Testing from up high

In the previous post, I introduced a simple distributed service and some considerations that might drive a test planning effort. In this initial drill down, I will take a look at the tradeoffs of testing this system “from up high” — i.e. broad coverage, larger scale, lower precision.

First, let’s talk principles. The expectation that we should typically bring to the table when designing higher level tests is that the underlying components are already properly validated at lower levels. From a pure cost/benefit standpoint, this makes sense. Subjecting a largely untested system to a barrage of high-level tests will likely uncover a variety of trivial issues. Certainly this is better than not finding them at all, but the effort required to do so will be much greater. This in turn steals time from more valuable testing activities which are a better fit for a higher level testing environment — load tests, end-to-end scenarios, and so on.

Unfortunately, practices in the real world of software do not always match our principles. There will no doubt be untested or poorly tested code at low levels, rearing its ugly head at inopportune moments. What is a pragmatic tester to do?

For one, we should realize that “high-level” is relative. As I alluded to in the previous post, starting from the statement “every test will require a production-scale environment” is not likely to be efficient or effective. It is perfectly reasonable for a high-level test to operate in a “one-box” environment where scale is minimized. (I will delve into this topic in a future post, but for now you can read up on what Google testers call “hermetic servers” for a good overview.) This will at minimum reduce the time needed to set up and tear down the system under test and offer some investigation wins — it’s much easier to attach a debugger to a process or two running in one place as opposed to a geo-distributed server farm.

With a few of these well-placed “middle ground” tests to bridge the gaps, the surrounding tests can now be more effective. So what exactly makes an effective high-level test? At its core, the test must be unapologetically high-level.

A test at the upper layers of the system which also tries to probe the depths of each component is ill-advised, at best. If it is not inordinately complex (e.g. due to the difficulties of coordinating and orchestrating every test action), it will be overly simplistic (e.g. due to reliance on a lock-step, no-deviation-from-the-norm execution sequence).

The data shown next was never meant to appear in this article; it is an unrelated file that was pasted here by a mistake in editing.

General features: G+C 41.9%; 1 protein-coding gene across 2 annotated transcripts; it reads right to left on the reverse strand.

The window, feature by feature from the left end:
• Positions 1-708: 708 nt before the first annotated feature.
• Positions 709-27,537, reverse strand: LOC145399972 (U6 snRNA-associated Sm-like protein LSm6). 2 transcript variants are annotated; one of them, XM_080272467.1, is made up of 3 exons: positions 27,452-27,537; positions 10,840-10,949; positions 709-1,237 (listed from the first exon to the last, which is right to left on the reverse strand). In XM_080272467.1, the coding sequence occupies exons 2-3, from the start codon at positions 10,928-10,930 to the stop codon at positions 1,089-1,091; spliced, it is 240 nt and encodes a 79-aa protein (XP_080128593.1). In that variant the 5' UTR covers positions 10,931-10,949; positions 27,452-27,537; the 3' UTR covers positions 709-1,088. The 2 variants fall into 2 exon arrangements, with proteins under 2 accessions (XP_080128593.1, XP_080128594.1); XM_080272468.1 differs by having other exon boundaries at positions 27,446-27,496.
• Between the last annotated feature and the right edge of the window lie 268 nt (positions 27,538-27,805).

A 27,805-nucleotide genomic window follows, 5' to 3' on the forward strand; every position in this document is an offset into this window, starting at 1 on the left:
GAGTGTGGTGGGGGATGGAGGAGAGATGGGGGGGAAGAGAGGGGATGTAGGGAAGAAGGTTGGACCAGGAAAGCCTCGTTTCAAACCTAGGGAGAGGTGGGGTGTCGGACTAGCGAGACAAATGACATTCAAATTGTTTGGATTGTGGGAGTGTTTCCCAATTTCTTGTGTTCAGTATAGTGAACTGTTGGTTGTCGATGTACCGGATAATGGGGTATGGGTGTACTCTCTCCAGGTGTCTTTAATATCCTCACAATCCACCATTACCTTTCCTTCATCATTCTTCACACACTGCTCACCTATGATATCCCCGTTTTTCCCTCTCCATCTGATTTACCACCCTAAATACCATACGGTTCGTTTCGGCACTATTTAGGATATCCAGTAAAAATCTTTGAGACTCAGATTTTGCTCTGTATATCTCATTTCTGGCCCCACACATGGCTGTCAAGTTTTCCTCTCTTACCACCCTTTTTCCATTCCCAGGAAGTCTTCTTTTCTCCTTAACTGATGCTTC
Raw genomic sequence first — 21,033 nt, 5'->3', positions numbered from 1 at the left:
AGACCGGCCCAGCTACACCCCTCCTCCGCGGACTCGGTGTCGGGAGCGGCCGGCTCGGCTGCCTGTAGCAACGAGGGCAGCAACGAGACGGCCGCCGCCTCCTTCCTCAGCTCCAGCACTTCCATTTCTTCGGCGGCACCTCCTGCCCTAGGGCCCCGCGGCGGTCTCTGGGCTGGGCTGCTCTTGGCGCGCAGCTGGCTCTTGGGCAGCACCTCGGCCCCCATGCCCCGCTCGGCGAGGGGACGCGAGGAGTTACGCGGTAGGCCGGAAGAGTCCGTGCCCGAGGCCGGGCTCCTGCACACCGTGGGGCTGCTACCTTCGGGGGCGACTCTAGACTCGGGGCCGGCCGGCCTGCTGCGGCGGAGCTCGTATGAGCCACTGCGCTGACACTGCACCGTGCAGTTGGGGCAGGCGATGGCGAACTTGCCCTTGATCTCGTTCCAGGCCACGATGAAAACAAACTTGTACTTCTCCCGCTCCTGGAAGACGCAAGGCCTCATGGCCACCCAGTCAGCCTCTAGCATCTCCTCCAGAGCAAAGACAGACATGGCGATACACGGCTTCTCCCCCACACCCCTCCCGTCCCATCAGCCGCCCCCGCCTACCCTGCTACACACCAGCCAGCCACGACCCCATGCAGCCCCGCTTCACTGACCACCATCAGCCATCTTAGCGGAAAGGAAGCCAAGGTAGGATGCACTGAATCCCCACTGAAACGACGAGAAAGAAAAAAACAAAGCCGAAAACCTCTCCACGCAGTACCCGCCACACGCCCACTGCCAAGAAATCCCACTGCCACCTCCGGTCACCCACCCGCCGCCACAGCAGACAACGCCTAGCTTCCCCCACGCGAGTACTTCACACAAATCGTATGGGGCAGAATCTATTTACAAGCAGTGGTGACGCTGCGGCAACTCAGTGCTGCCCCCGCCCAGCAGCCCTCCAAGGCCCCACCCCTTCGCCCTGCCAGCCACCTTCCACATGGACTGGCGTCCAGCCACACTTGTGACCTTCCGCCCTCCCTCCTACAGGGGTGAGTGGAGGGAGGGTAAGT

Let’s return to the distributed service example to illustrate these points. One requirement stated that the service should respond with an error if a client requests a nonexistent resource. Now imagine an end-to-end test where we perform these steps:

  • Create resource ‘R’.
  • Delete resource ‘R’.
  • Request resource ‘R’; expect “resource not found” failure.

This falls into the overly simplistic category. The test actions are very linear and could only hope to expose surface-level issues in the service. Besides, we should have already covered this in at least our “middle ground” tests. We can do a lot better by thinking about more realistic scenarios which cover broader interactions, e.g.:

  • There could be a race condition in the handling of simultaneous requests and deletion of resources.
  • Requests for nonexistent resources may slow down other requests in the system.
  • A request for resource that never existed may be handled differently than a resource that existed but was later deleted.
  • Resources that were previously deleted and then recreated with the same name may be improperly handled.

All of these behaviors warrant investigation through unapologetic high-level testing — the kind that eschews “one input/one output” style results. Try running multiple clients in parallel against the same service and send thousands of conflicting requests; the minimum expectation is that the service should never crash or return malformed responses. You can do slightly better by splitting up clients into several groups, some of which will intentionally cause conflicts and some which never will. A “conflict client” in this test may see and tolerate error responses, but a “good client” should not.

These kinds of tests are imprecise and proud of it! If you want precision, you want a low-level test — stay tuned for the next post where I will talk more about that.

One thought on “Testing from up high

  1. Pingback: Scale minimization | WriteAsync .NET

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